A. “It’s kind of what Dave does. It’s what he’s known for. He’s always looking for ways to make the team better. I don’t think it matters if you’re in second place or first place in your division by seven or eight games. He’s always looking for ways to make our club better and that’s one of the good things about having Dave around.”

Q. You made it clear you don’t like many of the ways the team is covered. Do you feel like the strategy you’re going about expressing that is a winning strategy?

A. “Not too sure what you’re asking, but I know this clubhouse is a tight-knit group of guys. Everything that’s happened has not spaced us out or done anything of that nature. If anything, we’ve had discussions about it, we’ve rallied around it. I was standing up for my teammates, that’s it. That’s that.”

Q. Since the incident, the fans are upset.

A. “That’s the worst part about it. Fans hear what they say, they’re going to believe what they read and what they hear on TV and that’s not us. If Eck was around, he would know who we are. Never in the clubhouse. Mr. [Jerry] Remy is always in here. Dave O’Brien, he’s always around. Mr. [Mike] Timlin on the road trip, always in the clubhouse. He’s the one guy I’ve seen in my career that doesn’t ever show his face in the clubhouse. There’s a reason behind that.”

Q. What would you say to fans to clear the air?

A. “We’re plugging away. All the support that we get, both here at Fenway and on the road, it’s tremendous. Whenever we come in or go out on the road for BP, just to see the amount of fans that we have above our dugout compared to wherever we are, it’s always at least twice as many fans and they support us really well. They hold us on a very high pedestal and that’s the same thing that we do as well. But this is a very tough game and we’ll rally together and we’ll get through this.”

Q. What constructive criticism do you have for the media in the coverage of the team?

A. “I don’t know, man. That’s not my job. That’s what you guys do. I don’t know. I don’t have any constructive criticism.”

Q. Do you think it’s inappropriate for Dennis Eckersley to be critical of you guys?

A. “I guess that’s part of it. Every team that we play here, whenever they hear our broadcast, everybody in here’s always getting text messages on how, ‘That guy, he has to never be around.’ People know what’s going on. That’s just part of it. We’ll get through this. This isn’t going to hinder us in any way. It hasn’t caused us to play the type of baseball that we play. Just haven’t played good baseball and that’s that. Like I said before, this is a very hard game. It’s not always going to go your way. Whenever you go through a stretch like this, everybody just kind of has to come together and when we do, when we get through this, it makes it feel that much better at the end of the year.”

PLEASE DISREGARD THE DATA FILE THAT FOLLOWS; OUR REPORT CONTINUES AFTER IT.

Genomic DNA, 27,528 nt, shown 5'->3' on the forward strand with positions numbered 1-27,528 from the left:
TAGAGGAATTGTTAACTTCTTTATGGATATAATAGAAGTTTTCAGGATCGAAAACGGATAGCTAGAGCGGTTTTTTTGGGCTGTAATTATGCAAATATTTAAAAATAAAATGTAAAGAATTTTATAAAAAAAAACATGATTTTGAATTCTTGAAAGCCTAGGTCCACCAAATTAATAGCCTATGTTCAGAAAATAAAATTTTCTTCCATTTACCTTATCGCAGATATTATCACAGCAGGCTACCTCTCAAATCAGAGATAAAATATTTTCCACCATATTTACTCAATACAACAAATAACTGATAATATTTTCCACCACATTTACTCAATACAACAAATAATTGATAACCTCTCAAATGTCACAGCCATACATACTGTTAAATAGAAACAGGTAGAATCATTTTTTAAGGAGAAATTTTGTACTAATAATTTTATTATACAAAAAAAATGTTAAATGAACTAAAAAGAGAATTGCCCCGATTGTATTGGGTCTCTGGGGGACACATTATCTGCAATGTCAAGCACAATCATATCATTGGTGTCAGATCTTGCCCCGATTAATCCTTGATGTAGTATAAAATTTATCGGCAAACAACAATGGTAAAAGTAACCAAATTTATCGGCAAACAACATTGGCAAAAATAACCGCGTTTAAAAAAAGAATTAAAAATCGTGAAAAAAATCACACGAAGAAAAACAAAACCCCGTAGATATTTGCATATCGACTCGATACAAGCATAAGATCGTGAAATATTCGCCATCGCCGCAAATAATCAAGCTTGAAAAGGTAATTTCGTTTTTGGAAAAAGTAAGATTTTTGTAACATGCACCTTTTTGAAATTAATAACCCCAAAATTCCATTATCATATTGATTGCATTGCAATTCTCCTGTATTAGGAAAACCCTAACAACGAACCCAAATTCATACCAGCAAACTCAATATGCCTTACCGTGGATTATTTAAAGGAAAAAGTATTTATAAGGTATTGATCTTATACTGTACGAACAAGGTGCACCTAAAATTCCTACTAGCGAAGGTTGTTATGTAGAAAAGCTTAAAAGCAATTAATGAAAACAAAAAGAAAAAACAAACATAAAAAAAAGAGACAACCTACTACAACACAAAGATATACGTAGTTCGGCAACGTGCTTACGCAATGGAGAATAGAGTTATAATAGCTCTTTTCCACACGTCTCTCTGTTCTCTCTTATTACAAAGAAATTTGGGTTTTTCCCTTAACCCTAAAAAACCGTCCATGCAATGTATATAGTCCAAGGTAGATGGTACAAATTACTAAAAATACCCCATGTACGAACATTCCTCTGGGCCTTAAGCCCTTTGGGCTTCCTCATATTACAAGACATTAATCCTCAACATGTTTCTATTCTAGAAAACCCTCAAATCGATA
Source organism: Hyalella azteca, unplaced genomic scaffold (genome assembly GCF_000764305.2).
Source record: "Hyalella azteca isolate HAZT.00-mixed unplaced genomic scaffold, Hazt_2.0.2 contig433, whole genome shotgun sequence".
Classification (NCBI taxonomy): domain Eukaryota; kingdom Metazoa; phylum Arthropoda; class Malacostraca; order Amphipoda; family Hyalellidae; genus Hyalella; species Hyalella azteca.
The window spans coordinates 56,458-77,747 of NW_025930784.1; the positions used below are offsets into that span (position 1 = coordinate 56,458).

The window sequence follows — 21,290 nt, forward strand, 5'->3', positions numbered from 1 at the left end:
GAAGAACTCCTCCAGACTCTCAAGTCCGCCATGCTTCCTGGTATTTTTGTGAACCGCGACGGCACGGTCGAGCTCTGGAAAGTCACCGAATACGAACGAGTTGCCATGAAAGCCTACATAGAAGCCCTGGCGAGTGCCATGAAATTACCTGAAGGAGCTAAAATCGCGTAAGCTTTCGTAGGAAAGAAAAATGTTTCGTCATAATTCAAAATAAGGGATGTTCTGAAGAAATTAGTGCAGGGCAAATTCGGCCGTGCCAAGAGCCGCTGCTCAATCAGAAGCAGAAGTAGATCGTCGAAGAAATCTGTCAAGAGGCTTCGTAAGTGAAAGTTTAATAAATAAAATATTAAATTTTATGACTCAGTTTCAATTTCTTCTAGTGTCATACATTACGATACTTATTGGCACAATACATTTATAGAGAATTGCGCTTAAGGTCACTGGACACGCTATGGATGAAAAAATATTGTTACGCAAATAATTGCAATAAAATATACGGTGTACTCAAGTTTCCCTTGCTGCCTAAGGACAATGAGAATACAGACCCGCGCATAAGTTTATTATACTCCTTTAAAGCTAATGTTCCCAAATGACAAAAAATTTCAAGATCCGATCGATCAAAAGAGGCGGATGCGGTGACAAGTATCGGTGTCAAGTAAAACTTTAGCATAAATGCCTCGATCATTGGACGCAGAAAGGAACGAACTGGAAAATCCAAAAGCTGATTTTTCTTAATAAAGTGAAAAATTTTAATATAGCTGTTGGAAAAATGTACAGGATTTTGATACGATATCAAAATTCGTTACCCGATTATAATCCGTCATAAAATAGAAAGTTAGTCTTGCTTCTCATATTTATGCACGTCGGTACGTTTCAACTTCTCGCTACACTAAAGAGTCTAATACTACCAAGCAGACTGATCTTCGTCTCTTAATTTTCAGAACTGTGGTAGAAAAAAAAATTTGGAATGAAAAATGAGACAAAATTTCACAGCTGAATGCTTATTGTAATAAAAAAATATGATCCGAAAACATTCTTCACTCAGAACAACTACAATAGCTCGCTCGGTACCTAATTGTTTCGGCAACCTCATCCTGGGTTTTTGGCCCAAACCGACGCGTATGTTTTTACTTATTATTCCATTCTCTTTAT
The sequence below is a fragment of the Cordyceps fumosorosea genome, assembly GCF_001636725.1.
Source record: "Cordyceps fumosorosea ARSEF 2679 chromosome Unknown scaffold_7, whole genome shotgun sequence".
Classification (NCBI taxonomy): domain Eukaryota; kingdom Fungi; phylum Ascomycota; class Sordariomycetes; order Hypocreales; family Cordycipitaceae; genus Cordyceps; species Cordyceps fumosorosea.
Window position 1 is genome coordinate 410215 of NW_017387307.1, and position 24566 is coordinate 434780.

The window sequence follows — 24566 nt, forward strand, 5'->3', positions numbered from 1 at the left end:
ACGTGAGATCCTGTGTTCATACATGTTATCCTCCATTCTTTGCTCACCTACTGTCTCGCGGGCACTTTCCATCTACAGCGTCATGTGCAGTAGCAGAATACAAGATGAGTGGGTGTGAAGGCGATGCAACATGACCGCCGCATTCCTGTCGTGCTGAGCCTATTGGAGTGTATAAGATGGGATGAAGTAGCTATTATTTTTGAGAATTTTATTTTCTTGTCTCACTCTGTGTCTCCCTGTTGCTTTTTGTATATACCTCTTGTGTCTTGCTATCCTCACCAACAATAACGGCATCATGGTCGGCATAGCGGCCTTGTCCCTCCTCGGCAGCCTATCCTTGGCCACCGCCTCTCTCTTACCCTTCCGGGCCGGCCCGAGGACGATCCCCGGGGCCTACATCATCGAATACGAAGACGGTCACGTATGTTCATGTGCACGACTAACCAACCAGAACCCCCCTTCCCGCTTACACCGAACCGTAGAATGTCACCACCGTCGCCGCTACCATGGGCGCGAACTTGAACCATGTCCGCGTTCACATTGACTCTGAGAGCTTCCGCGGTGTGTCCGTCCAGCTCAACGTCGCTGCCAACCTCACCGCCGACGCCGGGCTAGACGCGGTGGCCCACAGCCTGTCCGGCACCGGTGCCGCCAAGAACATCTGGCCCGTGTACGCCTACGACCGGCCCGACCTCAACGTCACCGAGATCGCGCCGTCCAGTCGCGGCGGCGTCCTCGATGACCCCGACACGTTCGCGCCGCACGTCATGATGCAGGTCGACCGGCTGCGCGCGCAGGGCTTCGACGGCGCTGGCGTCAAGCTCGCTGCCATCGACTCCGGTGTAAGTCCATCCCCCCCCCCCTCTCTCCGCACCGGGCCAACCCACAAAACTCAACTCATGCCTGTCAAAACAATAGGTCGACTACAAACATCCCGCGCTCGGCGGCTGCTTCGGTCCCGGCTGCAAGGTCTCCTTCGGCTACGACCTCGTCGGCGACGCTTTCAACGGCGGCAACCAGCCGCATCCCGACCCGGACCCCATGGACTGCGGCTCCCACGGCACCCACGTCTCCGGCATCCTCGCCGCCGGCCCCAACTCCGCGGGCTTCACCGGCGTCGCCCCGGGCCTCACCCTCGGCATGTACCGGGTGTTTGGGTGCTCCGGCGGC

Q. Do you need to apologize to Dennis not for what you’re saying, but maybe the method?

A. “When he’s around, we’ll speak face to face. I’m sure you all will hear what’s said. That’s the way it goes.”

Q. What was the meeting like with Dustin [Pedroia] after the incident with Eckersley?

A. “It was good. We talked before he addressed the media yesterday. Told him whatever he needs to say to take it off of him. This isn’t about him. He’s a tremendous leader. The way he prepares, the way he’s ready to play every day, to everything that he’s going through with himself. That’s a guy that everybody in this clubhouse looks up to and for people to say whatever’s been said about him, they don’t know Pedey.”

Q. Do you consider yourself a leader in this clubhouse?

A. “Absolutely. Yeah. For sure. Stand up for my guys. Talked to my dad this morning. He remembered when I got suspended in fifth grade for one day for standing up for classmates. That’s who I am. It’s who I always have been and that’s who I’ll continue to be.”

Q. Do you feel like you’re standing up for yourself too?

A. “Honestly, I don’t. I don’t go back and watch the broadcast after I pitch. I honestly can tell you that I’ve never heard Eckersley say a bad thing about me. I never have. That had nothing to do with me whatsoever.”

Q. Just the fact that he’s not here, is that the biggest beef you have with him?

A. “I mean, if you’re going to say what he says, come around. Just show your face. If guys have a problem with it, they’ll pull him aside. That ain’t how it’s done. It’s not the first time this has happened here regarding Eck. It’s unfortunate that it happened, but it did and you get through it.”